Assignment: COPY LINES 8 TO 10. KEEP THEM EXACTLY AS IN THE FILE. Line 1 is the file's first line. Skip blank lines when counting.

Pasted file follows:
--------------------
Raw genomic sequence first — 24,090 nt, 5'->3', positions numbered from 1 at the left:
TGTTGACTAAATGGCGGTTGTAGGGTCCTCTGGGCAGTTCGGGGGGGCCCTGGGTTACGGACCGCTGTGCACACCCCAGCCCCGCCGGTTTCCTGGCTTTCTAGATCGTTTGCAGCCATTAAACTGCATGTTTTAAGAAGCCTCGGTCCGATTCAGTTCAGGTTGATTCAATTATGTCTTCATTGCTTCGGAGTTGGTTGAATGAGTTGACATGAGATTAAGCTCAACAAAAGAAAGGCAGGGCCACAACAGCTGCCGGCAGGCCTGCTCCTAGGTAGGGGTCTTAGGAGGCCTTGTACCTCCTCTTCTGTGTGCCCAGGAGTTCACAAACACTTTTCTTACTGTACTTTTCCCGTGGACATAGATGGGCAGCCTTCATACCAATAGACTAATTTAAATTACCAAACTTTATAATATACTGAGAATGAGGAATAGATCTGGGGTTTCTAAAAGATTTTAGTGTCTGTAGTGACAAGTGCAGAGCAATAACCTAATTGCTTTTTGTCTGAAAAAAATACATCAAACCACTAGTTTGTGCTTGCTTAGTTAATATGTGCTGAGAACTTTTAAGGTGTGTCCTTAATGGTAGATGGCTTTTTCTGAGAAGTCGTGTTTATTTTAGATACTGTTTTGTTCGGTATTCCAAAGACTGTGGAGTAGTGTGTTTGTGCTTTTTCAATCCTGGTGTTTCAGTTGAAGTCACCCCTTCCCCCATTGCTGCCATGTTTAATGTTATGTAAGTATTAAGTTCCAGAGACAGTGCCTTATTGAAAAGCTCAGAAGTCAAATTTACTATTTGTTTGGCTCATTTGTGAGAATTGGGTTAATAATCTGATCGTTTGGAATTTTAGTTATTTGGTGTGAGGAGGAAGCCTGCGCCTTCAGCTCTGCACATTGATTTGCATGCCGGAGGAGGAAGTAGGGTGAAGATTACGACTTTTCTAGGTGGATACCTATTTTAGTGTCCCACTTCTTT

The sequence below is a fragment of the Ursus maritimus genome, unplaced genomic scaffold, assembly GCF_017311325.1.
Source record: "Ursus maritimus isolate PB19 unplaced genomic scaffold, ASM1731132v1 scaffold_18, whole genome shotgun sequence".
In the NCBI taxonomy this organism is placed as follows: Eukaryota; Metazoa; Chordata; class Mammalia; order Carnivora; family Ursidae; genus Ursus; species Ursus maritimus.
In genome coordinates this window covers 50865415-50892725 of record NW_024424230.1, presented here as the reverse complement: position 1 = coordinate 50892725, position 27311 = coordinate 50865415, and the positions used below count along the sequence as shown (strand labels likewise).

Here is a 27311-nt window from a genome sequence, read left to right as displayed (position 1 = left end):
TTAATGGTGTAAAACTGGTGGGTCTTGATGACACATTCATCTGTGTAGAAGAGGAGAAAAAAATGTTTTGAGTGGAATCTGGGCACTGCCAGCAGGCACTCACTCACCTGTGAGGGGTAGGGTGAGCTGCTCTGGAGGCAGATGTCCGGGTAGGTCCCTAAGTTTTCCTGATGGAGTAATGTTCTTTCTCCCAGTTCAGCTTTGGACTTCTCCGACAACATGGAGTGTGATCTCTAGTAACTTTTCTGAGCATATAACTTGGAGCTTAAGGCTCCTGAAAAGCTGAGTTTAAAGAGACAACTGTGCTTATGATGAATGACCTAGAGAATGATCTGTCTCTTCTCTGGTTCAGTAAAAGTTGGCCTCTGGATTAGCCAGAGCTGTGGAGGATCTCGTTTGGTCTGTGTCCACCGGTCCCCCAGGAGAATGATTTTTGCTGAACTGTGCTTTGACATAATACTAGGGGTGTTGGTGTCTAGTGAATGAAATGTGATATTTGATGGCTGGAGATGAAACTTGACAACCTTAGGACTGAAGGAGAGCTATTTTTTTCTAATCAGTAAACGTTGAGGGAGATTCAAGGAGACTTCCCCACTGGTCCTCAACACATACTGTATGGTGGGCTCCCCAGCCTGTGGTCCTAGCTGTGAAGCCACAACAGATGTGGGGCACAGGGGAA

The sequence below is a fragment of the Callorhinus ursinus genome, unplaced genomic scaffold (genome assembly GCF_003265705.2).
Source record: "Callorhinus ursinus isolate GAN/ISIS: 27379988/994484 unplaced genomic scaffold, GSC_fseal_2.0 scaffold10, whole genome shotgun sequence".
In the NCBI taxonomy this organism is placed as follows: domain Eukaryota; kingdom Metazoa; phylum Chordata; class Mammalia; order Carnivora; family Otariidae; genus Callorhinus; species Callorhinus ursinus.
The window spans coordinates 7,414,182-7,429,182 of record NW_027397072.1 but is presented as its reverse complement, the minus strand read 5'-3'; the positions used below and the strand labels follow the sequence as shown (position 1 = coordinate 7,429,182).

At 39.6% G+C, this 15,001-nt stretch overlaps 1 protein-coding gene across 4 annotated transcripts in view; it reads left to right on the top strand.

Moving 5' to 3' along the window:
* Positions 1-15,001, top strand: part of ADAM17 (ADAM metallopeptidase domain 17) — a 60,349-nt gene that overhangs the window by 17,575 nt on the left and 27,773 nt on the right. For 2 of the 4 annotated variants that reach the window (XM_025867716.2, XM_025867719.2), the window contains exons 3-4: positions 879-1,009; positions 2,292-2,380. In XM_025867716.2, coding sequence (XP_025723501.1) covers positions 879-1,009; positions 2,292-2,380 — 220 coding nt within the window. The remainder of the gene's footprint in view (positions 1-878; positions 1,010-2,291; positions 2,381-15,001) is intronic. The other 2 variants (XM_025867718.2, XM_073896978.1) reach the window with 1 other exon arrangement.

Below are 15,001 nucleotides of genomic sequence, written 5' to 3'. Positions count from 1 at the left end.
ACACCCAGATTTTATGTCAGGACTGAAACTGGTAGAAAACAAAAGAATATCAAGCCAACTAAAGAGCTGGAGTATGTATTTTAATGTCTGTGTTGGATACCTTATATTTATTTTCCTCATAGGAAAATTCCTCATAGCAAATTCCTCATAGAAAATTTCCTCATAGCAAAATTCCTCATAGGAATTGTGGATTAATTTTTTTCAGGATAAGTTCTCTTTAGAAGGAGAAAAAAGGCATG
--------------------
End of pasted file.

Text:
TTAATGGTGTAAAACTGGTGGGTCTTGATGACACATTCATCTGTGTAGAAGAGGAGAAAAAAATGTTTTGAGTGGAATCTGGGCACTGCCAGCAGGCACTCACTCACCTGTGAGGGGTAGGGTGAGCTGCTCTGGAGGCAGATGTCCGGGTAGGTCCCTAAGTTTTCCTGATGGAGTAATGTTCTTTCTCCCAGTTCAGCTTTGGACTTCTCCGACAACATGGAGTGTGATCTCTAGTAACTTTTCTGAGCATATAACTTGGAGCTTAAGGCTCCTGAAAAGCTGAGTTTAAAGAGACAACTGTGCTTATGATGAATGACCTAGAGAATGATCTGTCTCTTCTCTGGTTCAGTAAAAGTTGGCCTCTGGATTAGCCAGAGCTGTGGAGGATCTCGTTTGGTCTGTGTCCACCGGTCCCCCAGGAGAATGATTTTTGCTGAACTGTGCTTTGACATAATACTAGGGGTGTTGGTGTCTAGTGAATGAAATGTGATATTTGATGGCTGGAGATGAAACTTGACAACCTTAGGACTGAAGGAGAGCTATTTTTTTCTAATCAGTAAACGTTGAGGGAGATTCAAGGAGACTTCCCCACTGGTCCTCAACACATACTGTATGGTGGGCTCCCCAGCCTGTGGTCCTAGCTGTGAAGCCACAACAGATGTGGGGCACAGGGGAA

The sequence below is a fragment of the Callorhinus ursinus genome, unplaced genomic scaffold (genome assembly GCF_003265705.2).
Source record: "Callorhinus ursinus isolate GAN/ISIS: 27379988/994484 unplaced genomic scaffold, GSC_fseal_2.0 scaffold10, whole genome shotgun sequence".